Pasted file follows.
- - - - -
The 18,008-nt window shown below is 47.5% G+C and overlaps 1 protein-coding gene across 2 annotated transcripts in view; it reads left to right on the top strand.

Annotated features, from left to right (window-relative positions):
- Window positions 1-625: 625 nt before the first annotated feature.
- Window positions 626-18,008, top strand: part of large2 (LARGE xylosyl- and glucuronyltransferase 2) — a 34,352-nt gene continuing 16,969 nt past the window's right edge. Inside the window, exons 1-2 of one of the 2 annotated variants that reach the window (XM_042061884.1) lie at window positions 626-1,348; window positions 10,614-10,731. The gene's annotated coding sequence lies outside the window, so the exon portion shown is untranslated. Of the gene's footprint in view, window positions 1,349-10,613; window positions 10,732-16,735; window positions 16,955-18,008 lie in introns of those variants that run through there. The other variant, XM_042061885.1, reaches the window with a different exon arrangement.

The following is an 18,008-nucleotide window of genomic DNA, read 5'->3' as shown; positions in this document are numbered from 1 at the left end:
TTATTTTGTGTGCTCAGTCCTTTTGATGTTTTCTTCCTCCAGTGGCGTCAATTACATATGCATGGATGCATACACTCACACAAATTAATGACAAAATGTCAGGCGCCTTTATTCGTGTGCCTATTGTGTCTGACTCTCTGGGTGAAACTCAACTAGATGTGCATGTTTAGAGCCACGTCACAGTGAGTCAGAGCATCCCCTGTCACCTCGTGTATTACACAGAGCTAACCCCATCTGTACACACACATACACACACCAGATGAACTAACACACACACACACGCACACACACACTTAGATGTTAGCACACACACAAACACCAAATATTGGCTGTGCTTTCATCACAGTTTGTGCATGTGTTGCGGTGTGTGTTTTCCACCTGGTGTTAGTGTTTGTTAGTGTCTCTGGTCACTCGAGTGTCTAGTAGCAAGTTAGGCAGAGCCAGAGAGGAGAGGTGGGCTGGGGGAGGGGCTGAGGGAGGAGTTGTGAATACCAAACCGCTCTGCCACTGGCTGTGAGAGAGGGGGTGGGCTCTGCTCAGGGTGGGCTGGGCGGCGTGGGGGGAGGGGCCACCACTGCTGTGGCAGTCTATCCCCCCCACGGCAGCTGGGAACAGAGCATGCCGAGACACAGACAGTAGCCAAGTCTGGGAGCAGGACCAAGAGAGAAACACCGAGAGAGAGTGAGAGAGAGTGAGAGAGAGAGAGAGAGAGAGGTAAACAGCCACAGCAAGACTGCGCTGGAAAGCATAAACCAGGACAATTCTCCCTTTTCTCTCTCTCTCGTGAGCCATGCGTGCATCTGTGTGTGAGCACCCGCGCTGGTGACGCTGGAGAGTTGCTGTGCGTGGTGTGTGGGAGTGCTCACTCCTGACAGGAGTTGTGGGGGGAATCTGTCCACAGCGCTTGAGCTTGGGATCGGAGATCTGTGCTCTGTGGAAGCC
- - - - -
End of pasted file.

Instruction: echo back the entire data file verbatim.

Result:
The 18,008-nt window shown below is 47.5% G+C and overlaps 1 protein-coding gene across 2 annotated transcripts in view; it reads left to right on the top strand.

Annotated features, from left to right (window-relative positions):
- Window positions 1-625: 625 nt before the first annotated feature.
- Window positions 626-18,008, top strand: part of large2 (LARGE xylosyl- and glucuronyltransferase 2) — a 34,352-nt gene continuing 16,969 nt past the window's right edge. Inside the window, exons 1-2 of one of the 2 annotated variants that reach the window (XM_042061884.1) lie at window positions 626-1,348; window positions 10,614-10,731. The gene's annotated coding sequence lies outside the window, so the exon portion shown is untranslated. Of the gene's footprint in view, window positions 1,349-10,613; window positions 10,732-16,735; window positions 16,955-18,008 lie in introns of those variants that run through there. The other variant, XM_042061885.1, reaches the window with a different exon arrangement.

The following is an 18,008-nucleotide window of genomic DNA, read 5'->3' as shown; positions in this document are numbered from 1 at the left end:
TTATTTTGTGTGCTCAGTCCTTTTGATGTTTTCTTCCTCCAGTGGCGTCAATTACATATGCATGGATGCATACACTCACACAAATTAATGACAAAATGTCAGGCGCCTTTATTCGTGTGCCTATTGTGTCTGACTCTCTGGGTGAAACTCAACTAGATGTGCATGTTTAGAGCCACGTCACAGTGAGTCAGAGCATCCCCTGTCACCTCGTGTATTACACAGAGCTAACCCCATCTGTACACACACATACACACACCAGATGAACTAACACACACACACACGCACACACACACTTAGATGTTAGCACACACACAAACACCAAATATTGGCTGTGCTTTCATCACAGTTTGTGCATGTGTTGCGGTGTGTGTTTTCCACCTGGTGTTAGTGTTTGTTAGTGTCTCTGGTCACTCGAGTGTCTAGTAGCAAGTTAGGCAGAGCCAGAGAGGAGAGGTGGGCTGGGGGAGGGGCTGAGGGAGGAGTTGTGAATACCAAACCGCTCTGCCACTGGCTGTGAGAGAGGGGGTGGGCTCTGCTCAGGGTGGGCTGGGCGGCGTGGGGGGAGGGGCCACCACTGCTGTGGCAGTCTATCCCCCCCACGGCAGCTGGGAACAGAGCATGCCGAGACACAGACAGTAGCCAAGTCTGGGAGCAGGACCAAGAGAGAAACACCGAGAGAGAGTGAGAGAGAGTGAGAGAGAGAGAGAGAGAGAGGTAAACAGCCACAGCAAGACTGCGCTGGAAAGCATAAACCAGGACAATTCTCCCTTTTCTCTCTCTCTCGTGAGCCATGCGTGCATCTGTGTGTGAGCACCCGCGCTGGTGACGCTGGAGAGTTGCTGTGCGTGGTGTGTGGGAGTGCTCACTCCTGACAGGAGTTGTGGGGGGAATCTGTCCACAGCGCTTGAGCTTGGGATCGGAGATCTGTGCTCTGTGGAAGCC